Railyard Injuries

Reports by the FRA show that almost half of all railroad accidents and over one-third of the all railroad worker injuries occur in railyards. Studies have compared railroad worker fatalities to other industries and the injury and fatality for railyard workers is more than double the national average.

While these statistics might seem surprising at first, they shouldn’t be. Vast amounts of the country’s freight moves by rail, all of which must move through multiple railyards. The constantly moving freight combines with massive forces, hazardous walking and lighting conditions, aging equipment, and railroad management that is often looking to cut corners, to create inherently dangerous conditions in railyards. Factoring in that many new hires must start out working in railyards and the factors only increase, as FRA statistics show that railyard workers under 35 suffer a higher percentage of injury.

Studies by the FRA also show the following:

  • The greatest number of injuries occurred during nighttime hours and later in injured railroad workers’ shifts
  • May, July and August were associated with the highest injury rates in warmer areas and winter months in colder areas.
  • The most affected body parts were the arms, hands, knees, backs, and shoulders
  • The physical acts of walking, running, or stepping over were associated with the most number of injuries, likely due to poor railyard walkways and lighting
  • Being struck by or against an object was the most common triggering event.

Factors such as moving equipment, poorly maintained switches, heavy machinery, exposure to toxic cargo, and many others are all hazards railroad yard workers face every day.

Railroad brakemen, signalmen, and switch operators perform the bulk of trainside and yard work, operating track switches to route cars to different areas of the yard, setting warning signals, signaling locomotive operators, helping couple and uncouple cars to make up or break up trains, and inspecting couplings, airhoses, and handbrakes. Because these tasks require being on the ground or on equipment, they often put railroad workers in harm’s way: between cars and out of locomotive operators’ sight, relying on hand signals and radio communication with the locomotive operator who could be a quarter mile away. Nearly half of railroad brake, signal, and switch operator fatalities resulted from being struck by a railway vehicle. Navigating the complex movements, regulations, and rules that govern these operations requires a seasoned, experienced FELA injury attorney.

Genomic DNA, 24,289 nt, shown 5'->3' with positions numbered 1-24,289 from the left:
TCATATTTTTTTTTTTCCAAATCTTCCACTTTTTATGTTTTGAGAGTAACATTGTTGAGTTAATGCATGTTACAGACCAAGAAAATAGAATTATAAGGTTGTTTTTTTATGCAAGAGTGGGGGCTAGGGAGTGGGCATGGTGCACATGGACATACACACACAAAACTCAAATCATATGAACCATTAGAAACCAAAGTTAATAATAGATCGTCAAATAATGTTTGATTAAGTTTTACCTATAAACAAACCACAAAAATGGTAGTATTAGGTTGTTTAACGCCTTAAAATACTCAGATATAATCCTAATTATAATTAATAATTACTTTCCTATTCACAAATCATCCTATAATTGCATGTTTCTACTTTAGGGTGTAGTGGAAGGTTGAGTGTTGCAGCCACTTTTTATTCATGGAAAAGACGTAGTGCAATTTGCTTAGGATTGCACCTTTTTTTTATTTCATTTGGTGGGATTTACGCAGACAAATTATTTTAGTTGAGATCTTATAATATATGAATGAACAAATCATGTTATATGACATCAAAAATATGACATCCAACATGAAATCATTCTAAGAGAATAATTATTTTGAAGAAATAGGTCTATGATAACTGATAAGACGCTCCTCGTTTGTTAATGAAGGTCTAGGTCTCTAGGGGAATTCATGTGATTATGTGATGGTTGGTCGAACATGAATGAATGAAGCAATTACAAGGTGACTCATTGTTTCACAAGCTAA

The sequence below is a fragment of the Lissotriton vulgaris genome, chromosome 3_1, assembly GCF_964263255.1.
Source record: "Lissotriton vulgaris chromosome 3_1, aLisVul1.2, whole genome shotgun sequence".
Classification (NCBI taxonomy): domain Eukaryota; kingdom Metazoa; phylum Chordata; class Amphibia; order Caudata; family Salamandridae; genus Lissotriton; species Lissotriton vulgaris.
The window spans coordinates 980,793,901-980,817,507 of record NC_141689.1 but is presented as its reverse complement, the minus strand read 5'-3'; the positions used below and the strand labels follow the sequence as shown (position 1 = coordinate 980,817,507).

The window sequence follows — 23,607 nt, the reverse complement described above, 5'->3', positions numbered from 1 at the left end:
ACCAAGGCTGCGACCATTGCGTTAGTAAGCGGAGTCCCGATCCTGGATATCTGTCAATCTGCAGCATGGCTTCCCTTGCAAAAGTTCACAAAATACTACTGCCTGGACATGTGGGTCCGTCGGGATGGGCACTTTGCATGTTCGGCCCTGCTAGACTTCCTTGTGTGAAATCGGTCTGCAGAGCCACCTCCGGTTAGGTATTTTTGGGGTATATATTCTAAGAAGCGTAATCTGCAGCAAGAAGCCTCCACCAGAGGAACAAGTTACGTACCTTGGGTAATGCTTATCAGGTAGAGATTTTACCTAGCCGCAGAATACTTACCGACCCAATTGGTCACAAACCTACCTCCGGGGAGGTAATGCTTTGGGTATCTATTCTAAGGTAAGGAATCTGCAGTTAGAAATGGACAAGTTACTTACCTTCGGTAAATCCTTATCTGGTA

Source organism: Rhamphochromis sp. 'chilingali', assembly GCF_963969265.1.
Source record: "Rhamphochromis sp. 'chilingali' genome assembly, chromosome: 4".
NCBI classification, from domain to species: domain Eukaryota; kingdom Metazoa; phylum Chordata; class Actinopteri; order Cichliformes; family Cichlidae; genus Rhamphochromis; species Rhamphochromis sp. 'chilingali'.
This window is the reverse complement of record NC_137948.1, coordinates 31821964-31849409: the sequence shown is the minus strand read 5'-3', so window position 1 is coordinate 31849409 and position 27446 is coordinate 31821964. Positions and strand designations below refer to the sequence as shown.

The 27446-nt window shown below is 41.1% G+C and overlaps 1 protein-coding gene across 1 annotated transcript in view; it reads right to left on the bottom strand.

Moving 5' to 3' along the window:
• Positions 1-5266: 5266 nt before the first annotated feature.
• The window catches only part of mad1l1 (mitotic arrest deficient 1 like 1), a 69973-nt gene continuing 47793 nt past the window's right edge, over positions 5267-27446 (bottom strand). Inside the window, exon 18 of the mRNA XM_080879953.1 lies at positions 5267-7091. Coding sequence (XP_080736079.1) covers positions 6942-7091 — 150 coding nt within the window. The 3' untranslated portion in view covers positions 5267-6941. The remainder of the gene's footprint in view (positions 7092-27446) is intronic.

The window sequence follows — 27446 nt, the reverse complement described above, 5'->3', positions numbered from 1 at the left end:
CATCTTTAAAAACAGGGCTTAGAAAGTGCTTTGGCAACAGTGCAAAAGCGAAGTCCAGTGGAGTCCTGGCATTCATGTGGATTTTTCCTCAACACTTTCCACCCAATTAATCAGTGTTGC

Although trainside work is not the principal function of conductors and yardmasters, their fatal injury experience was between that of locomotive operators and railroad brake, signal, and switch operators. Onboard accidents accounted for more than half of conductor and yardmaster fatalities, and a third of conductors’ fatal accidents involved being struck by a railway vehicle.

FELA is an injured railroad worker’s only means of compensation. Bolt Hoffer Boyd Law Firm has experienced attorneys with the skills and drive necessary to fight against railroads and prove that your railyard injury was caused by a negligent railroad carrier. Because no two cases are alike, we specifically tailor our legal representation to give each and every client specialized legal to the specific facts of their claim and will not stop until justice is achieved.

For all of our clients, our firm works on a contingency fee basis. Simply, if we don’t win your case, you won’t pay us anything. We operate this way for solely for the benefit of our clients, as this allows them to feed their families and concentrate on healing. We want to see you obtain a successful recovery so that you can continue to carry on with your life.